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I am trying to define a generic container whose elements can return the enclosing container. Something like:

abstract class Container[E <: Element] { // compile error
  def contains( e: E ): Boolean
  def addNewElement(): Unit
}

abstract class Element[C <: Container] { // compile error
  def enclosingContainer(): C
}

class MyContainer extends Container[MyElement] {
  private var elements = List[MyElement]()
  override def contains( elem: MyElement ) = elements.contains( elem )
  override def addNewElement() { elements ::= new MyElement(this) }
}

class MyElement( container: MyContainer ) extends Element[MyContainer] {
  override val enclosingContainer = container
}

However that snippet does not compile because I should give a type parameter to Element in the abstract class Container[E <: Element] definition and a type to Container in the abstract class Element[C <: Container] definition.

I there a way to achieve the behavior I am looking for ? Is there an appropriate declaration for Container and Element? Should I define a third-party object ?

share|improve this question
    
Rough guess since I can't open up my compiler at the minute but have you tried abstract class Element[C <: Container[Element]] or something of the like? – wheaties Jan 13 '10 at 19:43
    
Yes, but then Element needs a parameter type too... – paradigmatic Jan 13 '10 at 19:46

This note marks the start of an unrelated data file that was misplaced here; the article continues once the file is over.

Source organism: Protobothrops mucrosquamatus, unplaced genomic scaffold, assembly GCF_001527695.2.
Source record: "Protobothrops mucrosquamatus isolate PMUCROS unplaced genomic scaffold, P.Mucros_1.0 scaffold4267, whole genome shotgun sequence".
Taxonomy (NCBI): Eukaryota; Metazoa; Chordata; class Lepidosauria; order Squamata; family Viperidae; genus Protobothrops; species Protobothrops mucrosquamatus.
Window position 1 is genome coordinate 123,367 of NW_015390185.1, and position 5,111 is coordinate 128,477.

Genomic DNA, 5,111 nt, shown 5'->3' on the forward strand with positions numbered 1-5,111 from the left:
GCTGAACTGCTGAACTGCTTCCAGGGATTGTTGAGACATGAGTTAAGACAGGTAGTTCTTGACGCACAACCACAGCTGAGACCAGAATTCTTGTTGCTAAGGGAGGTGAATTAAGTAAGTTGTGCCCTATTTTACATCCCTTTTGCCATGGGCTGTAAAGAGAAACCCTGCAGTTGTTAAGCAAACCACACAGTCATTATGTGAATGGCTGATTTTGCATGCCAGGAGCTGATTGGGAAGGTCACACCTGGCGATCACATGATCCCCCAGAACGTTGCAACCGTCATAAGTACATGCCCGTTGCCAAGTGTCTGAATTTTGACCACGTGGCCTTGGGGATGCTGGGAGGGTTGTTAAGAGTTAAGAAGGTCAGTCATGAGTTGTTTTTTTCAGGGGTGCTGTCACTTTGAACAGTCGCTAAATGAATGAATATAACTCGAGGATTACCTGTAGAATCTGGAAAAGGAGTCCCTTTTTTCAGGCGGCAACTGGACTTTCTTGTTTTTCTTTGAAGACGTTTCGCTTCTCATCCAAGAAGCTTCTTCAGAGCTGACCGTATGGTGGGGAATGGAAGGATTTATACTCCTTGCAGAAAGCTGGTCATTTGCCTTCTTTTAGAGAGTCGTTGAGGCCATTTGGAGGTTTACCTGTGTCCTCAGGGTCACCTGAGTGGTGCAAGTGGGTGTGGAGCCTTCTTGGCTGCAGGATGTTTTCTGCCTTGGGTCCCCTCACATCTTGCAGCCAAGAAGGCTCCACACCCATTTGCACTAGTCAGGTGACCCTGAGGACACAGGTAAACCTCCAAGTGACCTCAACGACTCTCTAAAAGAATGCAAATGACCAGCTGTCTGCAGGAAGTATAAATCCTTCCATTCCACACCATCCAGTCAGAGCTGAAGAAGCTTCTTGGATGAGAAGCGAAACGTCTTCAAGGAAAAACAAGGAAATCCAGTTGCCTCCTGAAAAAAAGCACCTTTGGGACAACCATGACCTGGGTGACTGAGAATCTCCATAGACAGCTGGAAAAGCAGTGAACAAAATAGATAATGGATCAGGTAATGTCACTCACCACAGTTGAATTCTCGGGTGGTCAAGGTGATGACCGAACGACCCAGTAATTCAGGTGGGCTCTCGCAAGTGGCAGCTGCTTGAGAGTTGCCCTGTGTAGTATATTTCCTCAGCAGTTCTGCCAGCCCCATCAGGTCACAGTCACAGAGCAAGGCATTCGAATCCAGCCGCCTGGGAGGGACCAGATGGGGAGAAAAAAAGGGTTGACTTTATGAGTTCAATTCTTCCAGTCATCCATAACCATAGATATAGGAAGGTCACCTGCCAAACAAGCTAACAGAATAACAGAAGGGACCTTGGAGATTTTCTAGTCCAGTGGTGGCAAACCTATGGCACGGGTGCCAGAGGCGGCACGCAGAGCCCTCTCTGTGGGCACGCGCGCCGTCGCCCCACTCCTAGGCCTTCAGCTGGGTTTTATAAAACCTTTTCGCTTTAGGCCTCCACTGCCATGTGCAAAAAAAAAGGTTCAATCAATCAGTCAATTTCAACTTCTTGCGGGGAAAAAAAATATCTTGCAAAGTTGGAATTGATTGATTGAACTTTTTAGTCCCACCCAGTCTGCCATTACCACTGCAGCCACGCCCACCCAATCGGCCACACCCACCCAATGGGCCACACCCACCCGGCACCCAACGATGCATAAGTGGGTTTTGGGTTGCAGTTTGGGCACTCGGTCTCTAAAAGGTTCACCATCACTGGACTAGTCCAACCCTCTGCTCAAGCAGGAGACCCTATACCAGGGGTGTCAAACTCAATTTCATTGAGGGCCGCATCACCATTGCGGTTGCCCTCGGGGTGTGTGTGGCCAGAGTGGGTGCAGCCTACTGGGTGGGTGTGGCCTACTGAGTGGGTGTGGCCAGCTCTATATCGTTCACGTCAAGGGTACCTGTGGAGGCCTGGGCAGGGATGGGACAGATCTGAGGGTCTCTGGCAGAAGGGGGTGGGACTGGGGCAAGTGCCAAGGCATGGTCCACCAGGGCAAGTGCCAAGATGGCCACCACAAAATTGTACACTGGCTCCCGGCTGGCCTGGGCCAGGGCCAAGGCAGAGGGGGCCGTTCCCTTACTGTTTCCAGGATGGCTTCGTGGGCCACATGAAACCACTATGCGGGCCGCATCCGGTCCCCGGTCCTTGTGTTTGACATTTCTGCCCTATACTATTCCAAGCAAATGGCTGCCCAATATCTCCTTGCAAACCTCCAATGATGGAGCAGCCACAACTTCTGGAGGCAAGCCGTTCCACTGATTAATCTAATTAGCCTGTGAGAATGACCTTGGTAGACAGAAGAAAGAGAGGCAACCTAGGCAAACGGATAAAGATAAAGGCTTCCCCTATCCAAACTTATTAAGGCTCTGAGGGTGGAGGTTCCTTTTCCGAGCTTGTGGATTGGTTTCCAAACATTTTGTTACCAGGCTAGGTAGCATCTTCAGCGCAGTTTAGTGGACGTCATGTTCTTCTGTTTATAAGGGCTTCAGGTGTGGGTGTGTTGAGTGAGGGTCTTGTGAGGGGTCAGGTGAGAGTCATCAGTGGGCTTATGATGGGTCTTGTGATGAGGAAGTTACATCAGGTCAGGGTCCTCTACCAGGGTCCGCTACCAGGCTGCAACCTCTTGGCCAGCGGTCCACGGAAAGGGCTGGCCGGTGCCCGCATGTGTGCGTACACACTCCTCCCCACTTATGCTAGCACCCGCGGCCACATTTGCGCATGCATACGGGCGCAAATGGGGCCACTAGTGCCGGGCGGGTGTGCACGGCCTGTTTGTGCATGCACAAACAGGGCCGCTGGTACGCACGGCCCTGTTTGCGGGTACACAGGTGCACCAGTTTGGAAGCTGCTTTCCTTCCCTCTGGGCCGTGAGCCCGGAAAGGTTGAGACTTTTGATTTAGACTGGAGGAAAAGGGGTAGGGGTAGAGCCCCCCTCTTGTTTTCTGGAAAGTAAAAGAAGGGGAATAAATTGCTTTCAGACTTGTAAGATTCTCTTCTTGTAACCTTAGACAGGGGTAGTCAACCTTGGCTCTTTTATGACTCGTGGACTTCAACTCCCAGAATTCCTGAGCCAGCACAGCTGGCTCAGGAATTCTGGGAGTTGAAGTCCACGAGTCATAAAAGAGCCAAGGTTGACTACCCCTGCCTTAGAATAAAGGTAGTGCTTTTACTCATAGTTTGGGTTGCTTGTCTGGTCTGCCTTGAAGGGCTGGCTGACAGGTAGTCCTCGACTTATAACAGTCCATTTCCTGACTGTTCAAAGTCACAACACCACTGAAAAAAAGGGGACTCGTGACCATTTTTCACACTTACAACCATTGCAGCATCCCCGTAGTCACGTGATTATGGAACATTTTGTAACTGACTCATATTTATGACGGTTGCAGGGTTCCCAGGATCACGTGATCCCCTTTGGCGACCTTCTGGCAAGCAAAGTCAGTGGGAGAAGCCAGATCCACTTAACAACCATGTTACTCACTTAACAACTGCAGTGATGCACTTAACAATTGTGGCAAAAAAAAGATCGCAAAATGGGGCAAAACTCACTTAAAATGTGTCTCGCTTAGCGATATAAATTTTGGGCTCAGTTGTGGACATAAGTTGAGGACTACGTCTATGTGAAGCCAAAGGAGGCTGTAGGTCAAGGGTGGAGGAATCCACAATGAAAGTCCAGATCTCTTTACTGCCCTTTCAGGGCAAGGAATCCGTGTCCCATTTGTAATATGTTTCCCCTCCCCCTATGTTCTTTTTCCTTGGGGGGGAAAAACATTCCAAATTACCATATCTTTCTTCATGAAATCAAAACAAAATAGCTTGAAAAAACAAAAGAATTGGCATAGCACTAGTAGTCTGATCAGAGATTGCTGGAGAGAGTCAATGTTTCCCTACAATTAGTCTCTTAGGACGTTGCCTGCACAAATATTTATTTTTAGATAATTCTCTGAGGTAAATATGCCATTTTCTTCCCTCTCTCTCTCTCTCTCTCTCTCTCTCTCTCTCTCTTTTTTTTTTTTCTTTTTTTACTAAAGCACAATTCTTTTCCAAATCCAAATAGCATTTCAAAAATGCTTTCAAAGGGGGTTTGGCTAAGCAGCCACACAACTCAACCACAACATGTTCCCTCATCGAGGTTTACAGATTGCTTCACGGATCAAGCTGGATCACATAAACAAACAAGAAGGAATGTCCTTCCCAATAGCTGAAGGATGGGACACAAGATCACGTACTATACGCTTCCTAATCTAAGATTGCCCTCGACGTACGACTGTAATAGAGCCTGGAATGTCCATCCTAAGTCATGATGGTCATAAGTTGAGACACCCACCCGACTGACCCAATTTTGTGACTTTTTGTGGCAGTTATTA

Shouldn't addNewElement() take an element to add? That is, addNewElement(e : E)? – Alexey Romanov Jan 13 '10 at 22:54
    
@Alexey Not in this example. In my real application it takes an instance of another type and wraps it in a new element object correctly initialized. – paradigmatic Jan 14 '10 at 6:50
up vote 6 down vote accepted

The other solutions already given fail to enforce that the types match: that is, given a type ContainerImpl extends Container, you should be sure that ContainerImpl.E.C should be ContainerImpl and not some other container. Here is one which does enforce this (adapted from http://programming-scala.labs.oreilly.com/ch13.html):

abstract class ContainerWithElement {
  type C <: Container
  type E <: Element

  trait Container {
    self: C =>
    def contains( e: E ): Boolean
    def addNewElement(): Unit
  }

  trait Element {
    self: E =>
    def enclosingContainer(): C
  }
}
share|improve this answer
abstract class Container[E <: Element[_]] {
  def contains( e: E ): Boolean
  def addNewElement(): Unit
}

abstract class Element[C <: Container[_]] {
  def enclosingContainer(): C
}

class MyContainer extends Container[MyElement] {
  private var elements = List[MyElement]()
  override def contains( elem: MyElement ) = elements.contains( elem )
  override def addNewElement() { elements ::= new MyElement(this) }
}

class MyElement( container: MyContainer ) extends Element[MyContainer] {
  override val enclosingContainer = container
}
share|improve this answer

Using type members instead of type parameters would avoid the issue:

abstract class Container { // compile error
  type E <: Element
  def contains( e: E ): Boolean
  def addNewElement(): Unit
}

abstract class Element { // compile error
  type C <: Container
  def enclosingContainer(): C
}

class MyContainer extends Container {
  type E = MyElement
  private var elements = List[MyElement]()
  override def contains( elem: MyElement ) = elements.contains( elem )
  override def addNewElement() { elements ::= new MyElement(this) }
}

class MyElement( container: MyContainer ) extends Element {
  type C = MyContainer
  override val enclosingContainer = container
}
share|improve this answer

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